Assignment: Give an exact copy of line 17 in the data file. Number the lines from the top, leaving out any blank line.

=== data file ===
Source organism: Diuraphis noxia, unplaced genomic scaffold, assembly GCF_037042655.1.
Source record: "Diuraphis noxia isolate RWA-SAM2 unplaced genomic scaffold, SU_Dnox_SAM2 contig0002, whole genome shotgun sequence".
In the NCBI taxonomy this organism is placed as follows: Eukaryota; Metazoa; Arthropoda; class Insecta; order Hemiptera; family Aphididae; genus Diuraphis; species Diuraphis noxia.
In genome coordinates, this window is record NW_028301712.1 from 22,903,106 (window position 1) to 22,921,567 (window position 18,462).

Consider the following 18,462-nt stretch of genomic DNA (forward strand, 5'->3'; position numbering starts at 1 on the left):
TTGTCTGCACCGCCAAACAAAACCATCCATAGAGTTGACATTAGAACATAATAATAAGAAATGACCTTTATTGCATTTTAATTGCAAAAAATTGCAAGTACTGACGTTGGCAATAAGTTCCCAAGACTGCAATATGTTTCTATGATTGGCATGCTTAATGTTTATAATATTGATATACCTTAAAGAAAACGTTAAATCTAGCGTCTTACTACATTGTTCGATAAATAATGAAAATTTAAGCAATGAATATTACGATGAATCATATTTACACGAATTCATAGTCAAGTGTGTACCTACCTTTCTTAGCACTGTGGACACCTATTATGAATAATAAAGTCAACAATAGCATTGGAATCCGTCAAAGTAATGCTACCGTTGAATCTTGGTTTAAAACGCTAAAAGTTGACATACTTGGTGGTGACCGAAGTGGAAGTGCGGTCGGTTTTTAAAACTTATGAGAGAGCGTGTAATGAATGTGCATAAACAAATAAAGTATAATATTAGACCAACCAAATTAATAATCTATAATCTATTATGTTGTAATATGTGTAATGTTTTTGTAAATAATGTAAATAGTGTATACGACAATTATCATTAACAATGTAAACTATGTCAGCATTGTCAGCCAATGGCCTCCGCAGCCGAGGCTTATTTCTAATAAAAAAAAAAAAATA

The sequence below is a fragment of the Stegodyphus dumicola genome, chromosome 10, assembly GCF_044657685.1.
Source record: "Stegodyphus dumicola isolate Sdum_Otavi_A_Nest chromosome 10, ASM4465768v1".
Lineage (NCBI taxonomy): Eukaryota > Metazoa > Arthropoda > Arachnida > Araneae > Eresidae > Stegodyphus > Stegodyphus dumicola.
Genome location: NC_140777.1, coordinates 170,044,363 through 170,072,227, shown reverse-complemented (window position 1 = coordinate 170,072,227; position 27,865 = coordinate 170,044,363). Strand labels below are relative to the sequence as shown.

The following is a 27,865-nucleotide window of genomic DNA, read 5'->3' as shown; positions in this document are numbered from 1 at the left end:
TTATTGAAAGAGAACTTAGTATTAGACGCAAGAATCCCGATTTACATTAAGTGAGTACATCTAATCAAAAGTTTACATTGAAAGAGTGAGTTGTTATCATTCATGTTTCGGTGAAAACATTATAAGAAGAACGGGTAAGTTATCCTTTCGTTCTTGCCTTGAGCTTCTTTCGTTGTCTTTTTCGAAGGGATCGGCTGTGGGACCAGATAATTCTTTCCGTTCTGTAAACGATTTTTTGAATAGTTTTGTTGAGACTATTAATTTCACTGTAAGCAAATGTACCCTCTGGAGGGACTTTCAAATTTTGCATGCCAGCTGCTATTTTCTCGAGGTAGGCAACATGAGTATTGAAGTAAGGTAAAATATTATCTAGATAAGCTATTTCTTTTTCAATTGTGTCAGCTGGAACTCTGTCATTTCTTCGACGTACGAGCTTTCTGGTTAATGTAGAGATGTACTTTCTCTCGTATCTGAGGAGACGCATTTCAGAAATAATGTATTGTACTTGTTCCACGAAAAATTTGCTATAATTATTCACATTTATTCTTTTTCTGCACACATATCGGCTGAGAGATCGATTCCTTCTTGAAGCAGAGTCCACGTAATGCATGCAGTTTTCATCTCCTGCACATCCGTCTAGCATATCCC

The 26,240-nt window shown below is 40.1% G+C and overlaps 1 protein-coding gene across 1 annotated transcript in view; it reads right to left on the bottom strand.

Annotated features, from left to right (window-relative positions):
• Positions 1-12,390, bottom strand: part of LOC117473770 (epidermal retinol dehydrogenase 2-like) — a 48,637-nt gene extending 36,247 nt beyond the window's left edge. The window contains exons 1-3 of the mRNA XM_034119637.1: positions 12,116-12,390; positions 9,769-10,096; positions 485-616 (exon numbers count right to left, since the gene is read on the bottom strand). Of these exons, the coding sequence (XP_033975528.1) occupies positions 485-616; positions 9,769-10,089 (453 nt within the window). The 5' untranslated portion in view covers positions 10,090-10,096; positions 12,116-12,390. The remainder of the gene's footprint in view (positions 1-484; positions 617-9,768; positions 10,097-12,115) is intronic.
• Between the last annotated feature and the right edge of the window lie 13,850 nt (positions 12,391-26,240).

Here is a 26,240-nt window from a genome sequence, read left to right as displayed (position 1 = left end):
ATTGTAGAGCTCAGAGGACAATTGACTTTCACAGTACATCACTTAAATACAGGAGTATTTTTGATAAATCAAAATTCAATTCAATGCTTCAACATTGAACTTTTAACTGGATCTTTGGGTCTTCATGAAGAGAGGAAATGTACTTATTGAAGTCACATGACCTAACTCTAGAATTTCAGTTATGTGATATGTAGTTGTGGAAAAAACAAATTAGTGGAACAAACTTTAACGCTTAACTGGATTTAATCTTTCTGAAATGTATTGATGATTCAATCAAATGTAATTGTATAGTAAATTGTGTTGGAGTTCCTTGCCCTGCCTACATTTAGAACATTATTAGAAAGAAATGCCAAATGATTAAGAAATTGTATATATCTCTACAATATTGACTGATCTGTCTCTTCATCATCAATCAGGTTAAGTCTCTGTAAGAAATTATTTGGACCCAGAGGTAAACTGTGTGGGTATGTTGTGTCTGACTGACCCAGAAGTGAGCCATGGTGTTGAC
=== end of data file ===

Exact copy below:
Here is a 26,240-nt window from a genome sequence, read left to right as displayed (position 1 = left end):